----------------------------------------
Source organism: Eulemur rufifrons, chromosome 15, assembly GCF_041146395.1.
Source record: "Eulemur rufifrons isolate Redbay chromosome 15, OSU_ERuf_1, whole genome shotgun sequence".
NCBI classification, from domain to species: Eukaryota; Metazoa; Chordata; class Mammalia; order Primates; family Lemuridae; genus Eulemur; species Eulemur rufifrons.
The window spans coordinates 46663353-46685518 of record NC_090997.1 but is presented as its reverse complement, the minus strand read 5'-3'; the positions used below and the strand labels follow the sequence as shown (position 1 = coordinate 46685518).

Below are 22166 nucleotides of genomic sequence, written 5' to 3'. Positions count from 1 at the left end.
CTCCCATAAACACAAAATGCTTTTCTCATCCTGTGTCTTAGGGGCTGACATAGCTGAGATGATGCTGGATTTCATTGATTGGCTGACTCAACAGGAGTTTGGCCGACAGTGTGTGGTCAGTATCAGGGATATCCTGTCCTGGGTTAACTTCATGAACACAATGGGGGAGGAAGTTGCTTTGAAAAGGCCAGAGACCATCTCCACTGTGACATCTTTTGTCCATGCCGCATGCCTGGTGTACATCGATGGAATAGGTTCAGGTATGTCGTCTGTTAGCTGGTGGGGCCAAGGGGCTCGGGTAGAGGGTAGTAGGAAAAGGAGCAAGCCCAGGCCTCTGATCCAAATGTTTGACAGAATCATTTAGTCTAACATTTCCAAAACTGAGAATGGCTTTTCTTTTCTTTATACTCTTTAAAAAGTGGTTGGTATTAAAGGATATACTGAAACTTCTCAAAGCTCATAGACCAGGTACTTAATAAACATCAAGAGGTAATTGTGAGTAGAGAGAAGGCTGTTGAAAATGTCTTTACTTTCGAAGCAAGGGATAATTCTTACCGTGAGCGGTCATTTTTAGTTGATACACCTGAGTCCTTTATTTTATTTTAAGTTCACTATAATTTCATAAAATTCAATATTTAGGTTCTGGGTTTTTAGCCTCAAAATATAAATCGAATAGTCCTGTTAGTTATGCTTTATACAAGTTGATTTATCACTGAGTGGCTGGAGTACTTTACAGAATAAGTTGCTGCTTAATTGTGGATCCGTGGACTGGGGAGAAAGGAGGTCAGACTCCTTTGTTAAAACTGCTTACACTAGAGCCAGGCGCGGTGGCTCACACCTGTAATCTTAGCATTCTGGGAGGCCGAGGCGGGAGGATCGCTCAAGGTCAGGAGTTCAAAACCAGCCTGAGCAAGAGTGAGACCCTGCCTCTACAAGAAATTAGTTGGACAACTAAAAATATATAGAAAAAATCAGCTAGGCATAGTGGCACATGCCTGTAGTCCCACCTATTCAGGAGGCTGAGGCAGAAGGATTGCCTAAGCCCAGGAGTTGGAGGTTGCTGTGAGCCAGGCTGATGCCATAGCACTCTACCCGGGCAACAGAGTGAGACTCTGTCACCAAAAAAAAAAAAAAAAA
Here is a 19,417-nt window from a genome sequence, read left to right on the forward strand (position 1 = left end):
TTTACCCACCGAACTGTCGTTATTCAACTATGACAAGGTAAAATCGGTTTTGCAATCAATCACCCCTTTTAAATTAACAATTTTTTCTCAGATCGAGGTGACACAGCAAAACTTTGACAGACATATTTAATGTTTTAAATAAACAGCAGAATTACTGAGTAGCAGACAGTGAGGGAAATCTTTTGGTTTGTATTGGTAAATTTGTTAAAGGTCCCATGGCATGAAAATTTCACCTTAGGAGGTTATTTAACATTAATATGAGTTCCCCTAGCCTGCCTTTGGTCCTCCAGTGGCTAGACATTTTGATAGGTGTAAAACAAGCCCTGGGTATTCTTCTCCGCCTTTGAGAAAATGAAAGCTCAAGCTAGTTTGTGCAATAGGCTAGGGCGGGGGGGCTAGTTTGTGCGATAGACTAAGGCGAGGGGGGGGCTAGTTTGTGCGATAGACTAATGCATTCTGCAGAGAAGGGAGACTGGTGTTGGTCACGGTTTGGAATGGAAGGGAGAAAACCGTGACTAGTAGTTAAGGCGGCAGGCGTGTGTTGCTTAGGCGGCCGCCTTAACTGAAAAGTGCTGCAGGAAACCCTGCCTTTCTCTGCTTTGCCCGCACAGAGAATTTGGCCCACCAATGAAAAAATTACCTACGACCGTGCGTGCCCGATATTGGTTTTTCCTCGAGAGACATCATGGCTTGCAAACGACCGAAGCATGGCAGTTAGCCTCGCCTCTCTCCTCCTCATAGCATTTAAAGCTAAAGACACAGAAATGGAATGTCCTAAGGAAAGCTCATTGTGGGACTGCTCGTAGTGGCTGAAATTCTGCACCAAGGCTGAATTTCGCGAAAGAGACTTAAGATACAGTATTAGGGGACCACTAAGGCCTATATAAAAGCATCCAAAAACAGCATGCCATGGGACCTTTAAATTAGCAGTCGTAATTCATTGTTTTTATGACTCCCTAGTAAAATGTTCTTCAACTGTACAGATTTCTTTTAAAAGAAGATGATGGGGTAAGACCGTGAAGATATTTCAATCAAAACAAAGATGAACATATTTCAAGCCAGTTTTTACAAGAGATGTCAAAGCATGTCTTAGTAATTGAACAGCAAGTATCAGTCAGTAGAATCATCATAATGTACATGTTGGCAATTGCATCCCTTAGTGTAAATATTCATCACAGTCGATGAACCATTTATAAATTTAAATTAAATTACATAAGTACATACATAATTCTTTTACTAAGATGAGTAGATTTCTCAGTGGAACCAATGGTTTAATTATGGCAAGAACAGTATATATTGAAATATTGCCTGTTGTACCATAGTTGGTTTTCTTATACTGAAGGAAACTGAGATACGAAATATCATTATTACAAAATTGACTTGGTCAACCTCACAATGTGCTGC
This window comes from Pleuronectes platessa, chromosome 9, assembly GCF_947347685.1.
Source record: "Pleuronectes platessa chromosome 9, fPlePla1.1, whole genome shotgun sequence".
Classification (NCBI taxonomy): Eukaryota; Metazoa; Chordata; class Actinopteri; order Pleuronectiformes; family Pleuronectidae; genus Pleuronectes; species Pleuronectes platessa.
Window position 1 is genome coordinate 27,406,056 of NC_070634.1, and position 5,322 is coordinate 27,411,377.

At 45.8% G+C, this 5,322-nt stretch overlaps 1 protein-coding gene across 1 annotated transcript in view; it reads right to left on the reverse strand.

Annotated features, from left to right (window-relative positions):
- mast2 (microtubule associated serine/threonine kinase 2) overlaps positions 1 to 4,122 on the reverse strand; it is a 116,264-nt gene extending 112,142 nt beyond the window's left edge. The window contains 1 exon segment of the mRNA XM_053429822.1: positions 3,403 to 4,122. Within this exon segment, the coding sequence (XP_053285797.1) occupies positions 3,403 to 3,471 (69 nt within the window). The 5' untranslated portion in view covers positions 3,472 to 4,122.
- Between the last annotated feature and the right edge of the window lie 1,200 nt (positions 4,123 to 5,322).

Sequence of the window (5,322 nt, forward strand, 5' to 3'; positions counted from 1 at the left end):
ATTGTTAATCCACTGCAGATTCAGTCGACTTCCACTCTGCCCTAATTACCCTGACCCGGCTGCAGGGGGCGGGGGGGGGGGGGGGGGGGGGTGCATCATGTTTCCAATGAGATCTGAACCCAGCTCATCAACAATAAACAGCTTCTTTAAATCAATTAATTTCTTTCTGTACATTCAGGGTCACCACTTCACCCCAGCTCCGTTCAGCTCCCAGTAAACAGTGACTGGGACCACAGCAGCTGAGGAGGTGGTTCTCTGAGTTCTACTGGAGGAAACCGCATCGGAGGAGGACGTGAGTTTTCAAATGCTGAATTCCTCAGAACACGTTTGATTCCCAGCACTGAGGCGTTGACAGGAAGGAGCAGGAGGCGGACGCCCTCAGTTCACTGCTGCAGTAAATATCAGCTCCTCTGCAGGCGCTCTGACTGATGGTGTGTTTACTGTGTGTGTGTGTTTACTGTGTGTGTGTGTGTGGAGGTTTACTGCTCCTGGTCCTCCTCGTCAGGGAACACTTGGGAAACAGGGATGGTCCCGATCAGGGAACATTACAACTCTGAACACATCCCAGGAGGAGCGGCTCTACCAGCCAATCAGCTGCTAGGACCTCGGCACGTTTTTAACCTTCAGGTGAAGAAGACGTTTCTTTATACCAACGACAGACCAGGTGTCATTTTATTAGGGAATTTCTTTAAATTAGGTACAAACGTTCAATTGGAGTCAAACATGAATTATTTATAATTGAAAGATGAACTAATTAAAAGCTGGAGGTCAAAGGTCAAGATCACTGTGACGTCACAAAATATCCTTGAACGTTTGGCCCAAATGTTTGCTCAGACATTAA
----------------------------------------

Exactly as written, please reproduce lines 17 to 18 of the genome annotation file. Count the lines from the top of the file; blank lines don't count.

Sequence of the window (5,322 nt, forward strand, 5' to 3'; positions counted from 1 at the left end):
ATTGTTAATCCACTGCAGATTCAGTCGACTTCCACTCTGCCCTAATTACCCTGACCCGGCTGCAGGGGGCGGGGGGGGGGGGGGGGGGGGGTGCATCATGTTTCCAATGAGATCTGAACCCAGCTCATCAACAATAAACAGCTTCTTTAAATCAATTAATTTCTTTCTGTACATTCAGGGTCACCACTTCACCCCAGCTCCGTTCAGCTCCCAGTAAACAGTGACTGGGACCACAGCAGCTGAGGAGGTGGTTCTCTGAGTTCTACTGGAGGAAACCGCATCGGAGGAGGACGTGAGTTTTCAAATGCTGAATTCCTCAGAACACGTTTGATTCCCAGCACTGAGGCGTTGACAGGAAGGAGCAGGAGGCGGACGCCCTCAGTTCACTGCTGCAGTAAATATCAGCTCCTCTGCAGGCGCTCTGACTGATGGTGTGTTTACTGTGTGTGTGTGTTTACTGTGTGTGTGTGTGTGGAGGTTTACTGCTCCTGGTCCTCCTCGTCAGGGAACACTTGGGAAACAGGGATGGTCCCGATCAGGGAACATTACAACTCTGAACACATCCCAGGAGGAGCGGCTCTACCAGCCAATCAGCTGCTAGGACCTCGGCACGTTTTTAACCTTCAGGTGAAGAAGACGTTTCTTTATACCAACGACAGACCAGGTGTCATTTTATTAGGGAATTTCTTTAAATTAGGTACAAACGTTCAATTGGAGTCAAACATGAATTATTTATAATTGAAAGATGAACTAATTAAAAGCTGGAGGTCAAAGGTCAAGATCACTGTGACGTCACAAAATATCCTTGAACGTTTGGCCCAAATGTTTGCTCAGACATTAA